Looking at the November coups through a neutral lens

The four national leaders who were brutally murdered in jail on November 3, 1975.

Newspaper articles published on the military coups held in Dhaka in November 1975 are often coloured by the authors' political standpoints and ideologies. Instead of making an unbiased and objective assessment of historical events, attempts are made in such articles to highlight particular facts and extol certain individuals. In her 1967 essay Truth and Politics, the German political philosopher Hannah Arendt notes that historical reality is sometimes distorted in order to attain specific political objectives or to support certain people. For her, through the purposeful omission and denial of facts known to everyone, an alternative reality is often constructed that remains far from being factual. It would be a shame to see similar tendencies in our country that may lead to the creation of a substitute reality. Critical and impartial analysis is of utmost importance in articles dealing with historical facts in order to keep people informed of the whole truth about particular events of the past.

Ziaur Rahman, Khaled Mosharraf, and Abu Taher—three military officers became key figures in the coups of November 1975. All of them were decorated freedom fighters. In 1971, they fought valiantly for the independence of Bangladesh. But, after four years they came up against each other and the country witnessed the tragic consequences of their conflicts. After August 15, 1975 Majors Farook and Rashid and a few other junior officers involved in the killings of Bangabandhu Sheikh Mujibur Rahman and his family members and close associates, attained power through their close association with the new President Khondakar Mostaq Ahmad. These junior officers started showing a total disregard for the army chain of command. New Army Chief Ziaur Rahman did not force them to return to the cantonment.[1]

On November 3, then Chief of General Staff of the army Khaled Mosharraf and his loyal officers took measures to bring these junior officers under control. The Khaled-led coup began by placing Zia under house arrest. The battle-seasoned infantry regiments and the fighter jets of the Air Force were ready to help Khaled against 1st Bengal Lancers, the sole tank regiment of the Bangladesh Army and 2nd Field Artillery Regiment, the two units that took part in the killing of Bangabandhu and were loyal to Farook and Rashid. In the following few days, the junior officers departed the country, and the president and the army chief offered their resignations. Khaled Mosharraf became the new army chief. However, the success of Khaled Mosharraf's coup was short-lived.

After taking an early retirement from the army in 1972, Abu Taher started working in a government organisation. He also joined the left-wing political party Jatiya Samajtantrik Dal (JSD) secretly and became the head of the party's combat wing named Gono Bahini.[2] A secret branch of Gono Bahini named Biplobi Sainik Shongstha (Revolutionary Soldiers' Organisation) was formed in the army.[3] Abu Taher instructed the soldiers of this outfit to start an ordinary soldiers' revolution on November 7 with a view to transforming the armed forces into a people's army committed to safeguarding the interests of the underprivileged class. He also instructed them to free Ziaur Rahman on November 7.[4] Leaflets conveying 12-point demands of Biplobi Sainik Shongstha were distributed among the soldiers in Dhaka Cantonment.[5] They demanded that the differences between officers and soldiers should be abolished, and the officers could not be recruited separately.[6] When soldiers loyal to Taher staged a revolt on November 7 by chanting slogans seeking unity of ordinary soldiers, the infantry battalions loyal to Khaled became confused and did not try to suppress the counter-coup.[7] Khaled Mosharraf took shelter in an infantry battalion which came from Rangpur Brigade to support him. But, Khaled was ruthlessly murdered in this battalion.[8]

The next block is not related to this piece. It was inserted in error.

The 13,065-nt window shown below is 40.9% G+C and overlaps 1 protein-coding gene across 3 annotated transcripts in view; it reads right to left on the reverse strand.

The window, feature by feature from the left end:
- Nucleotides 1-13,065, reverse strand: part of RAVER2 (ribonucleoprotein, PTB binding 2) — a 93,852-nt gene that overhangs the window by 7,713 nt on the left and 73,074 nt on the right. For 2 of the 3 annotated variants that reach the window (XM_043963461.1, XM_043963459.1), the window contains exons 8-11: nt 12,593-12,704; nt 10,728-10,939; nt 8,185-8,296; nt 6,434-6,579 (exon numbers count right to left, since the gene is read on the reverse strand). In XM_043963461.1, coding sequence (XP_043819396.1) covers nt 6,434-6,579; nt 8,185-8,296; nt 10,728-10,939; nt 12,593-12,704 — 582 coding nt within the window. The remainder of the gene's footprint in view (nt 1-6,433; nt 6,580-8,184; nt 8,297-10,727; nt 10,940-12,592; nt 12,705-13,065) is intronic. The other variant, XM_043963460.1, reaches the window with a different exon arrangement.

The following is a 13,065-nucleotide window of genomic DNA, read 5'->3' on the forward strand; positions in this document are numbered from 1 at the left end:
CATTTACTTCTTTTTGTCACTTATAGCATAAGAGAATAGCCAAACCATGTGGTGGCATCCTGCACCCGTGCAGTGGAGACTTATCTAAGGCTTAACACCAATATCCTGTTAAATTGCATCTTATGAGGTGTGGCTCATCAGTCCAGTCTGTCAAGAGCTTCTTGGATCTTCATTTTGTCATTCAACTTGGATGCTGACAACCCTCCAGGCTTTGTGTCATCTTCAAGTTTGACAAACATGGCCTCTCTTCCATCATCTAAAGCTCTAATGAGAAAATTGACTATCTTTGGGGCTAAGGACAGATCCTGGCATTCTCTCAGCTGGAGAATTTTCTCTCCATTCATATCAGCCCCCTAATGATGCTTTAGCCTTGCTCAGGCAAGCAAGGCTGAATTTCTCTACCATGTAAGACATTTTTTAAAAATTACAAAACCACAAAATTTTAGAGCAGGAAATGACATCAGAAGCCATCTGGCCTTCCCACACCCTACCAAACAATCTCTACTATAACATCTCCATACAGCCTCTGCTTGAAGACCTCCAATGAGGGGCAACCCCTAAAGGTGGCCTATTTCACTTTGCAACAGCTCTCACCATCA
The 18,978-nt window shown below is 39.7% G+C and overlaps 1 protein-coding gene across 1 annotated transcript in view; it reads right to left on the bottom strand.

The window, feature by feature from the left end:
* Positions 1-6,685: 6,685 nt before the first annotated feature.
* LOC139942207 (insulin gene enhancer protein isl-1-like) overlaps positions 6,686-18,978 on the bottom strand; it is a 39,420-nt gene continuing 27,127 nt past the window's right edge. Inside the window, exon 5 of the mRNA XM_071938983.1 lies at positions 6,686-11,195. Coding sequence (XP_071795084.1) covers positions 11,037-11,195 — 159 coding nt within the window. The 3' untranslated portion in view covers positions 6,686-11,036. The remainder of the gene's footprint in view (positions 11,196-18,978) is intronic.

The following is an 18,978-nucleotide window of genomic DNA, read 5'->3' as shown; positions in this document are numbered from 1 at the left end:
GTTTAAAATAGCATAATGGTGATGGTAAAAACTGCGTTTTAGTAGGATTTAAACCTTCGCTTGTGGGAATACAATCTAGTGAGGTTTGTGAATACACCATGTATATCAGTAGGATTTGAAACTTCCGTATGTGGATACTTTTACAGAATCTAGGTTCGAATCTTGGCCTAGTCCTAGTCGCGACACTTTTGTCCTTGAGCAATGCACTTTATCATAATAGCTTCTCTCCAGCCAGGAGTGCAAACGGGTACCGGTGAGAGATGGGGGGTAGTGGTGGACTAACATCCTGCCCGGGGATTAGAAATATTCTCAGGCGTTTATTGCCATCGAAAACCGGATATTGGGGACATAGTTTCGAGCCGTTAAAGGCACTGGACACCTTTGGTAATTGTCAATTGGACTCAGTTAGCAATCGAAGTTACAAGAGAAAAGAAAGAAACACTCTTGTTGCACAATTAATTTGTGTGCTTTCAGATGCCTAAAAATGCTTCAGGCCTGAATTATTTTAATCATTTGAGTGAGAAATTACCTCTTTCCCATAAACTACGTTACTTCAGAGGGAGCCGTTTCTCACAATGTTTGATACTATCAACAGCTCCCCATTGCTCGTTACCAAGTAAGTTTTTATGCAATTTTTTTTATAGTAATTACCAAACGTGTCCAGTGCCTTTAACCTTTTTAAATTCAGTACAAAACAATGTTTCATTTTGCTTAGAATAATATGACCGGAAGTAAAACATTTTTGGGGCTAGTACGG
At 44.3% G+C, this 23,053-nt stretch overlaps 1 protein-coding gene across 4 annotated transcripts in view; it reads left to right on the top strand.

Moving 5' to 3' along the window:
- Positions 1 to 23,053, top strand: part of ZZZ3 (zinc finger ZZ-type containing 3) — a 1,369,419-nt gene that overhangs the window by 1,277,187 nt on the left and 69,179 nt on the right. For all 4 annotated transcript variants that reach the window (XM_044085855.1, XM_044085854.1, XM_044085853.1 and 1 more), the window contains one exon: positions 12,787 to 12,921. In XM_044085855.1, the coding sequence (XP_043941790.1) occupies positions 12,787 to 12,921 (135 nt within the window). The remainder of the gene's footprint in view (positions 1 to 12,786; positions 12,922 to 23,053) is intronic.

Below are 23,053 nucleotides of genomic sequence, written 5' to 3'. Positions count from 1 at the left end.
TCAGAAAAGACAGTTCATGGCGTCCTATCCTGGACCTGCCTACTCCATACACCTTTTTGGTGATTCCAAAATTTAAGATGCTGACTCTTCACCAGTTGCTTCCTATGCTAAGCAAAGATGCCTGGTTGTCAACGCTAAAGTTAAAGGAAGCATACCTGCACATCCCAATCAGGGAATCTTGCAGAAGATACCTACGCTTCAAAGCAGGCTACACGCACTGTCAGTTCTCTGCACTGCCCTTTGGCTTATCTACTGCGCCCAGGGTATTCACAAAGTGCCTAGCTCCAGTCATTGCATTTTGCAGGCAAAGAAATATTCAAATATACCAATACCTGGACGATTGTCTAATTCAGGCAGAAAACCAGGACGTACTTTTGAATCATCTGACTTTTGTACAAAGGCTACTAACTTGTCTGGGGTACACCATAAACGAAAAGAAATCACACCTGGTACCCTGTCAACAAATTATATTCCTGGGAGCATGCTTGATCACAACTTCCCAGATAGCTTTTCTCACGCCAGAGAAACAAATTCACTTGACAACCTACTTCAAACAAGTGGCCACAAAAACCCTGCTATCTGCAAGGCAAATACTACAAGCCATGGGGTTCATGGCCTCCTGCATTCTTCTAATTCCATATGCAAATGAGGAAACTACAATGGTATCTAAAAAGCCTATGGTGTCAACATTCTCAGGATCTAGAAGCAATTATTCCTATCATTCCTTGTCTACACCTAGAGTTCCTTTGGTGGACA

The soldiers freed Ziaur Rahman and he was reinstated as the army chief. Much to Taher's dissatisfaction, Zia did not show any interest in abiding by most of the demands of Biplobi Sainik Shongstha.[9] Within a few weeks Taher was arrested. Biplobi Sainik Shongstha could not offer any resistance to this decision. Mainly the JCOs, NCOs and soldiers of the supporting arms such as Signals and different army services such as Ordnance, Supply, EME, AMC, etc. and some airmen were members of Biplobi Sainik Shongstha.[10] Although they organised the revolt against Khaled Mosharraf, Bengal Lancers and 2nd Field Artillery played the pivotal role in making the counter-coup successful. Fearing that they would be severely punished for their involvement in August 15 killings, the members of these two units became desperate to depose Khaled Mosharraf. Thus, they actively joined the action on November 7.[11] They had no loyalty to Taher whatsoever.[12] In 1976, through a controversial trial, Abu Taher was hanged. Although Ziaur Rahman triumphed over adverse circumstances and his rivals for the time being, he was assassinated by some military officers in 1981.